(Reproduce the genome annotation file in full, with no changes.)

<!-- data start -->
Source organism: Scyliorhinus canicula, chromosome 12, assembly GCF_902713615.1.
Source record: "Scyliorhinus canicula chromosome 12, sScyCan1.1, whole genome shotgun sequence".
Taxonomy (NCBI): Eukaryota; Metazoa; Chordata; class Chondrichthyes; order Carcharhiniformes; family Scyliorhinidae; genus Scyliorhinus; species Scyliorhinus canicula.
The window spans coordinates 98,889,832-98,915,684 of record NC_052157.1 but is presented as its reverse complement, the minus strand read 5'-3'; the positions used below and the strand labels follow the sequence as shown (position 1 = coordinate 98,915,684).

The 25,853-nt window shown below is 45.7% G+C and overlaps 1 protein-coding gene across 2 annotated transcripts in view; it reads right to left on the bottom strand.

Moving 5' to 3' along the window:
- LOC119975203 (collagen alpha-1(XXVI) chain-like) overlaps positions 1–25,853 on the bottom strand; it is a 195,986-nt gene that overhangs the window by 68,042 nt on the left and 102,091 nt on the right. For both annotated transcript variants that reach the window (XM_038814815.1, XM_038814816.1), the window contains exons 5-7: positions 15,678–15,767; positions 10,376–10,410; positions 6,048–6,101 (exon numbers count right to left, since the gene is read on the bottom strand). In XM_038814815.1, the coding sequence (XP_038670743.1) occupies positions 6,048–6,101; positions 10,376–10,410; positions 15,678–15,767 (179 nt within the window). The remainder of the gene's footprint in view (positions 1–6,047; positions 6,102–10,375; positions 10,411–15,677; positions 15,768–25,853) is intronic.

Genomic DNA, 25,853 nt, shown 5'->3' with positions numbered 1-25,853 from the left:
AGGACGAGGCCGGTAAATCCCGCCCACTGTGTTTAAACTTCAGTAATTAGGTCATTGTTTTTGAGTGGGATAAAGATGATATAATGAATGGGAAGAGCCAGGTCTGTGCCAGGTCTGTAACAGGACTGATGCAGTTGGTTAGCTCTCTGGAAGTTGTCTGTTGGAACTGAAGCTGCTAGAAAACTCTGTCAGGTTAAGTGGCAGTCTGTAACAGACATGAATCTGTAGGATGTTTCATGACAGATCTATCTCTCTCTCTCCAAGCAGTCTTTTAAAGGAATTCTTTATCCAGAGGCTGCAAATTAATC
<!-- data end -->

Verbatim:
Source organism: Scyliorhinus canicula, chromosome 12, assembly GCF_902713615.1.
Source record: "Scyliorhinus canicula chromosome 12, sScyCan1.1, whole genome shotgun sequence".
Taxonomy (NCBI): Eukaryota; Metazoa; Chordata; class Chondrichthyes; order Carcharhiniformes; family Scyliorhinidae; genus Scyliorhinus; species Scyliorhinus canicula.
The window spans coordinates 98,889,832-98,915,684 of record NC_052157.1 but is presented as its reverse complement, the minus strand read 5'-3'; the positions used below and the strand labels follow the sequence as shown (position 1 = coordinate 98,915,684).

The 25,853-nt window shown below is 45.7% G+C and overlaps 1 protein-coding gene across 2 annotated transcripts in view; it reads right to left on the bottom strand.

Moving 5' to 3' along the window:
- LOC119975203 (collagen alpha-1(XXVI) chain-like) overlaps positions 1–25,853 on the bottom strand; it is a 195,986-nt gene that overhangs the window by 68,042 nt on the left and 102,091 nt on the right. For both annotated transcript variants that reach the window (XM_038814815.1, XM_038814816.1), the window contains exons 5-7: positions 15,678–15,767; positions 10,376–10,410; positions 6,048–6,101 (exon numbers count right to left, since the gene is read on the bottom strand). In XM_038814815.1, the coding sequence (XP_038670743.1) occupies positions 6,048–6,101; positions 10,376–10,410; positions 15,678–15,767 (179 nt within the window). The remainder of the gene's footprint in view (positions 1–6,047; positions 6,102–10,375; positions 10,411–15,677; positions 15,768–25,853) is intronic.

Genomic DNA, 25,853 nt, shown 5'->3' with positions numbered 1-25,853 from the left:
AGGACGAGGCCGGTAAATCCCGCCCACTGTGTTTAAACTTCAGTAATTAGGTCATTGTTTTTGAGTGGGATAAAGATGATATAATGAATGGGAAGAGCCAGGTCTGTGCCAGGTCTGTAACAGGACTGATGCAGTTGGTTAGCTCTCTGGAAGTTGTCTGTTGGAACTGAAGCTGCTAGAAAACTCTGTCAGGTTAAGTGGCAGTCTGTAACAGACATGAATCTGTAGGATGTTTCATGACAGATCTATCTCTCTCTCTCCAAGCAGTCTTTTAAAGGAATTCTTTATCCAGAGGCTGCAAATTAATC